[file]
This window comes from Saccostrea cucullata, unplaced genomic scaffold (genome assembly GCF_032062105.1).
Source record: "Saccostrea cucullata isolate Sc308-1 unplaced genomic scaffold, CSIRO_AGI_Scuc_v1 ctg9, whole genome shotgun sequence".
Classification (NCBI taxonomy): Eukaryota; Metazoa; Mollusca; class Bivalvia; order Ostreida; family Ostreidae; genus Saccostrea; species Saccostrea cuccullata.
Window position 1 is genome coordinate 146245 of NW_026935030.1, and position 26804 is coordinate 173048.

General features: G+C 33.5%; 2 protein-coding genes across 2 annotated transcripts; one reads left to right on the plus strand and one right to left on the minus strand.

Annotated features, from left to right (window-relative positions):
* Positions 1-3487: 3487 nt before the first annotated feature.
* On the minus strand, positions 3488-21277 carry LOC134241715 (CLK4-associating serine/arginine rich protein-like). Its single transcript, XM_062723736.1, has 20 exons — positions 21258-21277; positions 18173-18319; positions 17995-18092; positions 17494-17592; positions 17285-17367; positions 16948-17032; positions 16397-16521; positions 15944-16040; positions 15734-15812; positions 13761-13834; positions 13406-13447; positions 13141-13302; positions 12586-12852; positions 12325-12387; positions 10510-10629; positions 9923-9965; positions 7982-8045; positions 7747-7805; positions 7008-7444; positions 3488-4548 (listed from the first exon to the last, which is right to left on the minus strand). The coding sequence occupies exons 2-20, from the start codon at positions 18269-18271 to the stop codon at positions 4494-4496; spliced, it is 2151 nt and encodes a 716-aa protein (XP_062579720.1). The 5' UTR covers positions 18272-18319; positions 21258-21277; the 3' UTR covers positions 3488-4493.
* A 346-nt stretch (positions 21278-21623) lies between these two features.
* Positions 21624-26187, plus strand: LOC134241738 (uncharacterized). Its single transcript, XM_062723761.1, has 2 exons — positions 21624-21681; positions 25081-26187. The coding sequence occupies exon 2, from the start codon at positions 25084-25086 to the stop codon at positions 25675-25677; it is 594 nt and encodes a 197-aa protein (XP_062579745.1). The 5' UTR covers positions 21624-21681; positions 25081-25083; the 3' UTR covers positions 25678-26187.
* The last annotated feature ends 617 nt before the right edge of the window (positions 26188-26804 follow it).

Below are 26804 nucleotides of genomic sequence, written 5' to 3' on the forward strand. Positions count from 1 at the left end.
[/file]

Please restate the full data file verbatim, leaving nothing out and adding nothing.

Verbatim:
This window comes from Saccostrea cucullata, unplaced genomic scaffold (genome assembly GCF_032062105.1).
Source record: "Saccostrea cucullata isolate Sc308-1 unplaced genomic scaffold, CSIRO_AGI_Scuc_v1 ctg9, whole genome shotgun sequence".
Classification (NCBI taxonomy): Eukaryota; Metazoa; Mollusca; class Bivalvia; order Ostreida; family Ostreidae; genus Saccostrea; species Saccostrea cuccullata.
Window position 1 is genome coordinate 146245 of NW_026935030.1, and position 26804 is coordinate 173048.

General features: G+C 33.5%; 2 protein-coding genes across 2 annotated transcripts; one reads left to right on the plus strand and one right to left on the minus strand.

Annotated features, from left to right (window-relative positions):
* Positions 1-3487: 3487 nt before the first annotated feature.
* On the minus strand, positions 3488-21277 carry LOC134241715 (CLK4-associating serine/arginine rich protein-like). Its single transcript, XM_062723736.1, has 20 exons — positions 21258-21277; positions 18173-18319; positions 17995-18092; positions 17494-17592; positions 17285-17367; positions 16948-17032; positions 16397-16521; positions 15944-16040; positions 15734-15812; positions 13761-13834; positions 13406-13447; positions 13141-13302; positions 12586-12852; positions 12325-12387; positions 10510-10629; positions 9923-9965; positions 7982-8045; positions 7747-7805; positions 7008-7444; positions 3488-4548 (listed from the first exon to the last, which is right to left on the minus strand). The coding sequence occupies exons 2-20, from the start codon at positions 18269-18271 to the stop codon at positions 4494-4496; spliced, it is 2151 nt and encodes a 716-aa protein (XP_062579720.1). The 5' UTR covers positions 18272-18319; positions 21258-21277; the 3' UTR covers positions 3488-4493.
* A 346-nt stretch (positions 21278-21623) lies between these two features.
* Positions 21624-26187, plus strand: LOC134241738 (uncharacterized). Its single transcript, XM_062723761.1, has 2 exons — positions 21624-21681; positions 25081-26187. The coding sequence occupies exon 2, from the start codon at positions 25084-25086 to the stop codon at positions 25675-25677; it is 594 nt and encodes a 197-aa protein (XP_062579745.1). The 5' UTR covers positions 21624-21681; positions 25081-25083; the 3' UTR covers positions 25678-26187.
* The last annotated feature ends 617 nt before the right edge of the window (positions 26188-26804 follow it).

Below are 26804 nucleotides of genomic sequence, written 5' to 3' on the forward strand. Positions count from 1 at the left end.